thromboembolic events (predominantly deep vein thrombosis and pulmonary embolism) and arterial thrombotic events (myocardial infarction and cerebrovascular accident). Patients with known risk factors for thromboembolism – including prior thrombosis – should be closely monitored. Action should be taken to try to minimize all modifiable risk factors (e.g. smoking, hypertension, and hyperlipidemia). Patients and physicians are advised to be observant for the signs and symptoms of thromboembolism. Patients should be instructed to seek medical care if they develop symptoms such as shortness of breath, chest pain, arm or leg swelling. Anti-coagulation therapy (unless contraindicated) is recommended, (such as acetylsalicylic acid, warfarin, heparin or clopidogrel), especially in patients with additional thrombotic risk factors. A decision to take prophylactic measures should be made after a careful assessment of the individual patient’s underlying risk factors. In clinical studies, patients received prophylactic acetylsalicylic acid or alternative anti-thrombotic therapy. The use of erythropoietic agents carries a risk of thrombotic events including thromboembolism. Therefore, erythropoietic agents, as well as other agents that may increase the risk of thromboembolic events, should be used with caution.
Initial work-up before start of treatment
Pomalidomide must not be taken during pregnancy, since a teratogenic effect is expected. Pomalidomide is structurally related to thalidomide. Thalidomide is a known human teratogen that causes severe life-threatening birth defects. Pomalidomide was found to be teratogenic in both rats and rabbits when administered during the period of major organogenesis.
The conditions of the Pregnancy Prevention Program must be fulfilled for all patients unless there is reliable evidence that the patient does not have childbearing potential.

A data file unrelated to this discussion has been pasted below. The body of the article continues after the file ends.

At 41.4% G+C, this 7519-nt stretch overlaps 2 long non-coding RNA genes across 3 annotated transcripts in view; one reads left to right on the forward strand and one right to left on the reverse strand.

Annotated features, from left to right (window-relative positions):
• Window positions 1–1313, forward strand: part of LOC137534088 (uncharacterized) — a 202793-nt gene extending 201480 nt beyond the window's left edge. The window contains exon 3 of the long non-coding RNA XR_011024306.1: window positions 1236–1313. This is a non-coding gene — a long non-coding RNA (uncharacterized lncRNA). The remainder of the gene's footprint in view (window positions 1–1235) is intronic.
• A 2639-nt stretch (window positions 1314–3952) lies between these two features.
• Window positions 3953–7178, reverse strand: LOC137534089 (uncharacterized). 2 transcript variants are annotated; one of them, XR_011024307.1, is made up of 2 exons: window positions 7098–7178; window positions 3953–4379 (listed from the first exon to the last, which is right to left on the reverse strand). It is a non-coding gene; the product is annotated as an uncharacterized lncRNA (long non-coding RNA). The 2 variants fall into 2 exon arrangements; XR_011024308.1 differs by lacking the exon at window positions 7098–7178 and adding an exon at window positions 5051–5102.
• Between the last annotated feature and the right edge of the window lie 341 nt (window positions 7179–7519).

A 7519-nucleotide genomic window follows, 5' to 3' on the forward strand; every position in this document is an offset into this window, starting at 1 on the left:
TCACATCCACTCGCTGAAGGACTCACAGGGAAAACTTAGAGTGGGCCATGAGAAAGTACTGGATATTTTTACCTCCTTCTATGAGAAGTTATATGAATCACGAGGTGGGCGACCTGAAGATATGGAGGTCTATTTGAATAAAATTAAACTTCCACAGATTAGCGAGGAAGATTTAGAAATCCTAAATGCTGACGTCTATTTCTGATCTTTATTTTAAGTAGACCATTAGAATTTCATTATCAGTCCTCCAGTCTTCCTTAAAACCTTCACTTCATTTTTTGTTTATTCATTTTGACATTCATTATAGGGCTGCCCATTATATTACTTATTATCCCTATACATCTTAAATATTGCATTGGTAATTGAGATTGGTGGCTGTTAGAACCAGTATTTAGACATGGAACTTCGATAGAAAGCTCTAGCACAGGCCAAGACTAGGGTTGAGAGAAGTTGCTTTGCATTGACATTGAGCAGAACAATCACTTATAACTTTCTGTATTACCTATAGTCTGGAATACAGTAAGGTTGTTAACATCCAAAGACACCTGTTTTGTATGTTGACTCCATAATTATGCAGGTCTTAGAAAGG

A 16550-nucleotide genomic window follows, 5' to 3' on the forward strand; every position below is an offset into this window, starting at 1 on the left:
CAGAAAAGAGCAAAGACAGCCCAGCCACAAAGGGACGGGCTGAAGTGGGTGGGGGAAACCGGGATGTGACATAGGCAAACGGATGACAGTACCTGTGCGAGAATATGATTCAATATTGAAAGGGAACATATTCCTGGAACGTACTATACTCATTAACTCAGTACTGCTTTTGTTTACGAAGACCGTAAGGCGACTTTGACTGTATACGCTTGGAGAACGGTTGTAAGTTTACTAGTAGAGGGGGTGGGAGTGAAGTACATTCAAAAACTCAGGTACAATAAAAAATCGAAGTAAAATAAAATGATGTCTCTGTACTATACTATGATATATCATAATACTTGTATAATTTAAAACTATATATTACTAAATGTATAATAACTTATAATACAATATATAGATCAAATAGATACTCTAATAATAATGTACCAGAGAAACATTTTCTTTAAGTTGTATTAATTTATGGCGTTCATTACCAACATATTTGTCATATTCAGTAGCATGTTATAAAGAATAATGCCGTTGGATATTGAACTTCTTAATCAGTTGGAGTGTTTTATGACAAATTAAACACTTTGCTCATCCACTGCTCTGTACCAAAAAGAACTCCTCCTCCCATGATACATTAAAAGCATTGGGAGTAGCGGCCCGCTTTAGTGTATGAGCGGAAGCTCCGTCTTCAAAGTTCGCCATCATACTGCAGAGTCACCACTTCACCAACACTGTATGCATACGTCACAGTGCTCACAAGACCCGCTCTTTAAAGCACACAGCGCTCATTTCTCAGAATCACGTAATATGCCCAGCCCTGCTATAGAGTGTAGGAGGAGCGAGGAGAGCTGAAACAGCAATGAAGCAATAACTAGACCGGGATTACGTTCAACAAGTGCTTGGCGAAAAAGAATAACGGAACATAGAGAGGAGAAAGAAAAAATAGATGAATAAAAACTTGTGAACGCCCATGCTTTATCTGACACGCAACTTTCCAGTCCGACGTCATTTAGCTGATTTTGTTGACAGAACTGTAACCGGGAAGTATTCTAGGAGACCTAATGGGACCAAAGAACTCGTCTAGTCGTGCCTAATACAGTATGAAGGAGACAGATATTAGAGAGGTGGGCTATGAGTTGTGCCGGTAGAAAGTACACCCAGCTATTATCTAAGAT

Prior to starting treatment
A medically supervised pregnancy test should be performed during the consultation, when pomalidomide is prescribed, or in the 3 days prior to the visit to the prescriber once the patient had been using effective contraception for at least 4 weeks. The test should ensure the patient is not pregnant when she starts treatment with pomalidomide.
Follow-up and end of treatment
A medically supervised pregnancy test should be repeated every 4 weeks, including 4 weeks after the end of treatment, except in the case of confirmed tubal sterilization. These pregnancy tests should be performed on the day of the prescribing visit or in the 3 days prior to the visit to the prescriber.
Pomalidomide is present in human semen during treatment. As a precaution, and taking into account special populations with potentially prolonged elimination time such as renal impairment, all male patients taking pomalidomide, including those who have had a vasectomy, should use condoms throughout treatment duration, during dose interruption and for 7 days after cessation of treatment if their partner is pregnant or of childbearing potential and has no contraception.
Male patients should not donate semen or sperm during treatment (including during dose interruptions) and for 7 days following discontinuation of pomalidomide.
Patients should be instructed never to give this medicinal product to another person and to return any unused capsules to their pharmacist at the end of treatment.
Patients should not donate blood, semen or sperm during treatment (including during dose interruptions) and for 7 days following discontinuation of pomalidomide.
Reference: SmPC Imnovid® (pomalidomide) latest update 30/08/2017
Celgene Approval Number: BE-HEMA180006
For the full SmPC visit: